Week 12

Today, like in Week 9, I assess my own blog. But this time, it’s for real! 

Over this span of this course, I would read the web blog questions in advance, post in the course discussions, and then head over to post in my blog. The reason being that I wanted to truly reflect on the week’s issues. I thought the posts were consistent – generally waiting for the end of the week, but never missing a post. I tried to make sure some of my experiences showed through the posts, but also making sure the reflections were accurate to the course content. I think, especially in the middle of the course, I could have done a little better (it was a busy period for me). That being said, none of my work would be considered poor or even average. I thought they were all still very good. In conclusion, as I said in Week 9, 12/10 (120%) would be a fair grade for my blog.

 

 

 

 

 

 

 

 

 

 

Just kidding; I think an A- would be fair considering the content and quality – but as I said in Week 9, there is always room for improvement!

It’s been swell, goodbye blogging world!

In my opinion, e-learning will expand greatly in the future. It is quite obvious that it is already on that path, however, I do not make that statement based on the significant trending towards technology. Rather, I make the statement that e-learning will expand rapidly and grow to have more common use because of the amount of research that appears to be going on about the subject. This research attempts to breed improvement in the field – and improving upon the inherent and great weaknesses of e-learning (lack of support, technological issues, inability to vary assessment techniques, etc.) would make the already useful e-learning even more useful, accessible, and efficacious. 

The Khan Academy education video made me think of one of the many ways that e-learning can change the way we view learning. As an education, or as a supplement to a traditional education, this type of learning technology can help students grow and learning in their own curiosity, enhance their understanding, or simply explain something they do not understand in a different manner. However, I do not believe the Khan Academy’s teaching style will ever take over traditional methods, simply because it does not seem feasible on a large scale (such as university). Very interesting, but not entirely applicable – unless there is a massive shift in pedagogies across the entire educational system.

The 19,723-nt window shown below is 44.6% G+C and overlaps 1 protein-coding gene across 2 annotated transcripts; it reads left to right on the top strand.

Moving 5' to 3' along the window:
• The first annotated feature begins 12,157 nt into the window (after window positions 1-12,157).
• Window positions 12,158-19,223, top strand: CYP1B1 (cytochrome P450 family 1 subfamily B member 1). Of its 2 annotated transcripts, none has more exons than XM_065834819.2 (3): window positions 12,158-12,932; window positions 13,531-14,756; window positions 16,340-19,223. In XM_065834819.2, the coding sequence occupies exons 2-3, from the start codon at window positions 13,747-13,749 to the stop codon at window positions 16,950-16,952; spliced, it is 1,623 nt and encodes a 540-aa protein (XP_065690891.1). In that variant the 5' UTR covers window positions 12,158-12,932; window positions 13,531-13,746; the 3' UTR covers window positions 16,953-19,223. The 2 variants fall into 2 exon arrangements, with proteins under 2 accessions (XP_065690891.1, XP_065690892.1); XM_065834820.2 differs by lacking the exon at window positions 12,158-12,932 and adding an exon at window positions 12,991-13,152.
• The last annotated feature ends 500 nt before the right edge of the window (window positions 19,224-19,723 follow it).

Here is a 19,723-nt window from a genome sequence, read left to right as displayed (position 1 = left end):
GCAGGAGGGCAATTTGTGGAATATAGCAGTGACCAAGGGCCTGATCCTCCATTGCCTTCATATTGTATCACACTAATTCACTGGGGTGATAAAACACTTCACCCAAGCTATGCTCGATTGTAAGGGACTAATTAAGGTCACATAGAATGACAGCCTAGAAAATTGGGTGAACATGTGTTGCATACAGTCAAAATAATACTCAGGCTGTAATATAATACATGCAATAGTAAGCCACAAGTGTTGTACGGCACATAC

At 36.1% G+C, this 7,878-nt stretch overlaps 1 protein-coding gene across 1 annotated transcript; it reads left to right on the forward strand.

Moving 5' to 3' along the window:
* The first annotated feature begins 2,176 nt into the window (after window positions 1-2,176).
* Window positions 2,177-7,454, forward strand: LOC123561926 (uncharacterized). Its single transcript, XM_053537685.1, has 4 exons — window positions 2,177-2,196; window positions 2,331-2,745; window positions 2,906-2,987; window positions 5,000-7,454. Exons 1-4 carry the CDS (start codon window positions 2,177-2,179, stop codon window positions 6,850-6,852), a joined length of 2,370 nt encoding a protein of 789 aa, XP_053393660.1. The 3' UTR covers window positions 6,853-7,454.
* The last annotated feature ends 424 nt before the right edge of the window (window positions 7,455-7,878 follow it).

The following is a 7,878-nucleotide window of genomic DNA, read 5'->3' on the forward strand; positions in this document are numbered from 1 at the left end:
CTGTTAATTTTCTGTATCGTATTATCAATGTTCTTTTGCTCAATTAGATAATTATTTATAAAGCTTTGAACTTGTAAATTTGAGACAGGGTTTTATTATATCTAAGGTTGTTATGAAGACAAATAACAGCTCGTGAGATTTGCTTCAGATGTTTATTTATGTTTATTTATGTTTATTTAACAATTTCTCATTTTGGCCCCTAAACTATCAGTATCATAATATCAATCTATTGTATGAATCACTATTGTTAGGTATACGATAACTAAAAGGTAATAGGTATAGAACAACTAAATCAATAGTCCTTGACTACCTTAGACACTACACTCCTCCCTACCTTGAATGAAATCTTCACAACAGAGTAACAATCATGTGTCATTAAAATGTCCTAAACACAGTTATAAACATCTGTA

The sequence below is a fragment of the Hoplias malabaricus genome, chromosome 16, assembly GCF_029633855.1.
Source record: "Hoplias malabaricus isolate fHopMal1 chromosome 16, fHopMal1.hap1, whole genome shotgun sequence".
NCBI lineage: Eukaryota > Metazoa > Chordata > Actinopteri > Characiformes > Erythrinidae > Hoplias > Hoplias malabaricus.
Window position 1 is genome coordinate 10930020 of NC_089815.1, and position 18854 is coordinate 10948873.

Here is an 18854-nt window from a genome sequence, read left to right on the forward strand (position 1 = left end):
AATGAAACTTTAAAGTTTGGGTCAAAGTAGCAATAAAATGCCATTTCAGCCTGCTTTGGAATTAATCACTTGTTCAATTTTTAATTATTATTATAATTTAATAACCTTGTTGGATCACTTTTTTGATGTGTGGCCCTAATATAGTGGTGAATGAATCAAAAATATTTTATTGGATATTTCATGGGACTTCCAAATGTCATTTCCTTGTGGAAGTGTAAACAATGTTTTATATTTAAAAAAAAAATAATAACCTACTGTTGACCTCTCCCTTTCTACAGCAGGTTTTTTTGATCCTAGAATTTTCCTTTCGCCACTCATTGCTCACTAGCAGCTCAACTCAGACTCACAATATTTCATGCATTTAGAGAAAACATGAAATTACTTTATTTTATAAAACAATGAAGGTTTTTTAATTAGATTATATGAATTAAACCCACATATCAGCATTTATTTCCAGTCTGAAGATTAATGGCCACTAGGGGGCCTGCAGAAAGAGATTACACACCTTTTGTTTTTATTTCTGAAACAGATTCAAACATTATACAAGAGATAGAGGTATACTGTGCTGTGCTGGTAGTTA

I believe I would take a MOOC, as I am quite curious to learn things that I did not have the opportunity to learn over my university career. I imagine I would not always complete my work in the course (I am a notoriously bad slacker… haha), but I would gain the information for my own knowledge.

However, if I were asked to teach a MOOC, I would not. I simply believe it would consume too much of my time. I believe I would contribute a lot of my time to help every student that has a question or concern, and that would likely consume all of my time. I’m not the best time manager or delegator in the world!

Obviously, e-learning is changing education as we know it. It allows those who could not access education do so, it allows those who prefer different deliveries access those deliveries, and it allows students to do things at their own pace. This is making universities more accessible to everyone. Now that is not necessarily a very good thing, but it is good for those who may not have had that chance 10+ years ago. As universities shift towards more the use of more technologies in traditional classes, as well as the delivery of more online courses, we will likely see better e-learning technologies and delivery. It will improve the students’ use of these technologies – and also trickle down to the lower levels of education as well – where technological resources will be of greater importance. In sum, I believe e-learning and online technologies are changing universities for the better; making information, resources, and content more accessible to more people, making everyone more likely to learn, grow, and succeed.  

Week 9

Hello World!

Today, I assess my own blog. I think it’s the best ever, as the profile says, I’m awesome! Hahaha – but all kidding aside, even someone as awesome as myself can always reflect and improve, so here goes.